Mumbai: Maharashtra government on Tuesday invoked
the Epidemic Act in Pune and Satara districts to check the
spread of swine flu, a day after 14-year-old Pune school girl
died of the deadly influenza virus.
"The Act has been invoked to prevent spread of this
air-borne A(H1N1) virus in the two districts (Pune and
Panchgani) where 127 cases have been reported," a senior
official in Maharashtra Health Directorate, Dr Pradeep Awate
A total of 150 cases of swine flu have been reported in
entire Maharashtra so far since April when the epidemic broke
out in Mexico and US, he said.
"We are asking all the patients to get admitted in
government hospitals and people should not go to private
hospitals. Also, the private hospitals should not take any
suspected patients as they do not have any right to do tests
unless they take permission from the government," he said.
If the private hospitals do not follow this mandatory
steps, severe action will be taken against them, Awate said.
Incidentally, Jahangir is the first private hospital
that treated a swine flu case outside the three civic
hospitals that have become the main referral centres for the
last one month in Pune and have not reported any fatality so
Reeda Shaikh, a class IX student of St Anne`s High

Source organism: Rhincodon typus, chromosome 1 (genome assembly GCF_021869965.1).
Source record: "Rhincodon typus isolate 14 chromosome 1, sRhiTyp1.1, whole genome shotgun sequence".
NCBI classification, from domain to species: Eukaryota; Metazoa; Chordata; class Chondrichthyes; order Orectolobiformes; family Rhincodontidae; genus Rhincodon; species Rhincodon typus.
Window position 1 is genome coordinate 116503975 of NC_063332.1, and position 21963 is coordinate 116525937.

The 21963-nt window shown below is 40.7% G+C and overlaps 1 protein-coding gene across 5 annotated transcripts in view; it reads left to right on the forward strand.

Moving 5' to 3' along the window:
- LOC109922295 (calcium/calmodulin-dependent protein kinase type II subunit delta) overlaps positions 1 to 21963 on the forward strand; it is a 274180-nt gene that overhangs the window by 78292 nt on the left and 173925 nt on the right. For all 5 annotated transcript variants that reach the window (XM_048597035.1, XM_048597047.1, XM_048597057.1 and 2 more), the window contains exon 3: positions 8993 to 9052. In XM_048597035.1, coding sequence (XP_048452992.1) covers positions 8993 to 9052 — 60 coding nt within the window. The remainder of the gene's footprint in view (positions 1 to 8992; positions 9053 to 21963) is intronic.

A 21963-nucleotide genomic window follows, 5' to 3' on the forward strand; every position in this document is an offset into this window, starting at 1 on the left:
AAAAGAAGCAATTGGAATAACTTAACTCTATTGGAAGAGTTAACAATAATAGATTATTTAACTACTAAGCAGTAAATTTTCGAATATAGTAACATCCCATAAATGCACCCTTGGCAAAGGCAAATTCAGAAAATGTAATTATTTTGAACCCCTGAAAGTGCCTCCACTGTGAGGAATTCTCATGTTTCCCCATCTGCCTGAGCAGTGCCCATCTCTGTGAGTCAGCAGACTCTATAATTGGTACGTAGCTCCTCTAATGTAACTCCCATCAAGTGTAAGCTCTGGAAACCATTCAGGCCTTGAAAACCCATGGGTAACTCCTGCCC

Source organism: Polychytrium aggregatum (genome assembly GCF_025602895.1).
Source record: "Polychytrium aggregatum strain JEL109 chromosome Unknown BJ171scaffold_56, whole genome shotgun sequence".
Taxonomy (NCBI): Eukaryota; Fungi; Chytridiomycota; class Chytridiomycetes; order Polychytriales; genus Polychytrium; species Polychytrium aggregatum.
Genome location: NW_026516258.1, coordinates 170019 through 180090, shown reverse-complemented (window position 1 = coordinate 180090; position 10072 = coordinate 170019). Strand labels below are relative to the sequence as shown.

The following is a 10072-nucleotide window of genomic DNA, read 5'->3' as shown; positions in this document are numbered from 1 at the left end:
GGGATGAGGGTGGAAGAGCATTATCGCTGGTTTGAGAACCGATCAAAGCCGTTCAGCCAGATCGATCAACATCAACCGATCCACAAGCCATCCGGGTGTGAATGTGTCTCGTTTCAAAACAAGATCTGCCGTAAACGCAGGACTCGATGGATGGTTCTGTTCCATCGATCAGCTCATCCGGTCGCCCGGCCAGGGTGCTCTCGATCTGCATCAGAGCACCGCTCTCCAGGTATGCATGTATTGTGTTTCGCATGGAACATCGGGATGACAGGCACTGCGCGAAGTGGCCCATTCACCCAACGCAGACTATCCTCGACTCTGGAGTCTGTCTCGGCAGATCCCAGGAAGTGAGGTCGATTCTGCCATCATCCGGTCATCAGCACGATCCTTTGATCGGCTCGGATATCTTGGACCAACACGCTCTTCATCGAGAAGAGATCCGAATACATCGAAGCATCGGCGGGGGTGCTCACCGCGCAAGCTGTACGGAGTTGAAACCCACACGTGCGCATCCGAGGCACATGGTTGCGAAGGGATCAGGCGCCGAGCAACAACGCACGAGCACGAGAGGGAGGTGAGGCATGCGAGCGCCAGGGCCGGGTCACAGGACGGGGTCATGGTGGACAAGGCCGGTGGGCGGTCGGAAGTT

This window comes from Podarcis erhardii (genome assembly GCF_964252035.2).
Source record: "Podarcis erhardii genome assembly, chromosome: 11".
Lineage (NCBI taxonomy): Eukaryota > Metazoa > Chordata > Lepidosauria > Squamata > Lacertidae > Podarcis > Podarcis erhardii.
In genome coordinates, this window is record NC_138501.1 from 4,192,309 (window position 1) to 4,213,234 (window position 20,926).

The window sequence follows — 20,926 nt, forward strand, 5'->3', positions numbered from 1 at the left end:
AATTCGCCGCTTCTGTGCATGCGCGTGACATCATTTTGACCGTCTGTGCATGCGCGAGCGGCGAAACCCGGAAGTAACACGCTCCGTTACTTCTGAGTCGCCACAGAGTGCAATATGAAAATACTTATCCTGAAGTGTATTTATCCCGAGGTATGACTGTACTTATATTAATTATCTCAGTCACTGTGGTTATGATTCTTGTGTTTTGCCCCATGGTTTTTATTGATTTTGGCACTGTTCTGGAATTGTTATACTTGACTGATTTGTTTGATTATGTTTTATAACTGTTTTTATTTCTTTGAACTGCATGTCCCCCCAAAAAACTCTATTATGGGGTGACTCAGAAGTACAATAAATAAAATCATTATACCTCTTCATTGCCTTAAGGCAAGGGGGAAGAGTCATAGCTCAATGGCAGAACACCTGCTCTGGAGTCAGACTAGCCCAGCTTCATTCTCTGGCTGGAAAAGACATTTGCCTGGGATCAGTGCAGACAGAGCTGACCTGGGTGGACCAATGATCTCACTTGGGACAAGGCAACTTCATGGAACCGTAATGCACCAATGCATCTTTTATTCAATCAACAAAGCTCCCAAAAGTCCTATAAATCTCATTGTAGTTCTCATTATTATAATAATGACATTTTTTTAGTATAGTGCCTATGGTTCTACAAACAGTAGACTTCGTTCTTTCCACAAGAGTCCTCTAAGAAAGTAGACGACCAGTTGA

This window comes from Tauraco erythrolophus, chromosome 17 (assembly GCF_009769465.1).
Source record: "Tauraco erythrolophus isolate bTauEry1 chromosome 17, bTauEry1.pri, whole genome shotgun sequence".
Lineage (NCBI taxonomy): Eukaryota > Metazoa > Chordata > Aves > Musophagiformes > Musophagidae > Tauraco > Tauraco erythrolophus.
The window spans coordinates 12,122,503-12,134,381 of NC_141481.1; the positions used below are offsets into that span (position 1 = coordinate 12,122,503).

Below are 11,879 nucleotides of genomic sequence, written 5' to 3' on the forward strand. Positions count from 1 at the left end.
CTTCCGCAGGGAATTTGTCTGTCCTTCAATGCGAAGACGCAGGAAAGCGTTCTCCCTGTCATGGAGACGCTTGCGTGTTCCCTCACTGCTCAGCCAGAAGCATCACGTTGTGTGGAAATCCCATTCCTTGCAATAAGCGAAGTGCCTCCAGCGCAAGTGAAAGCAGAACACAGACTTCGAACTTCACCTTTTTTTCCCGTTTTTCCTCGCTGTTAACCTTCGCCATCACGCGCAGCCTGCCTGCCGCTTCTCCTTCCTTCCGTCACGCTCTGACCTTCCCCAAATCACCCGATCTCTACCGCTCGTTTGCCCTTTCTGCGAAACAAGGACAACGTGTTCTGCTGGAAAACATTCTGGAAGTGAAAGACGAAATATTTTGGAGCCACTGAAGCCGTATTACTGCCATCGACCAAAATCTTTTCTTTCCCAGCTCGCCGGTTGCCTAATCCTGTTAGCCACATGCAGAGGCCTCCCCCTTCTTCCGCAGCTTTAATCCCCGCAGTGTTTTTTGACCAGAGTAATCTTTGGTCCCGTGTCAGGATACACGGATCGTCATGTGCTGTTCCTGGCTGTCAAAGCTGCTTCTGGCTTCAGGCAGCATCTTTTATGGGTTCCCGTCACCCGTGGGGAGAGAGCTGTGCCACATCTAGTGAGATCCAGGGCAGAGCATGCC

School in Pune, died at the Jahangir Hospital, making her
India`s first swine flu fatality.
Awate said, though there is a panic like situation in
Pune, "we are asking people not to worry but just follow the
government instructions to help prevent the spread of the
Earlier, Maharashtra Chief Minister Ashok Chavan said
there was negligence on part of the private hospital which
treated the 14-year-old girl.
"This incident is really unfortunate. I feel there was
total negligence on the part of those who admitted her to the
hospital and negligence on part of the hospital," Chavan, who
discussed the issue with senior health officials here, said.
The victim was admitted to Pune`s Jahangir hospital a
week ago with symptoms of swine flu.
Chavan asked people not to fall prey to any rumours but
to co-operate with the health officials.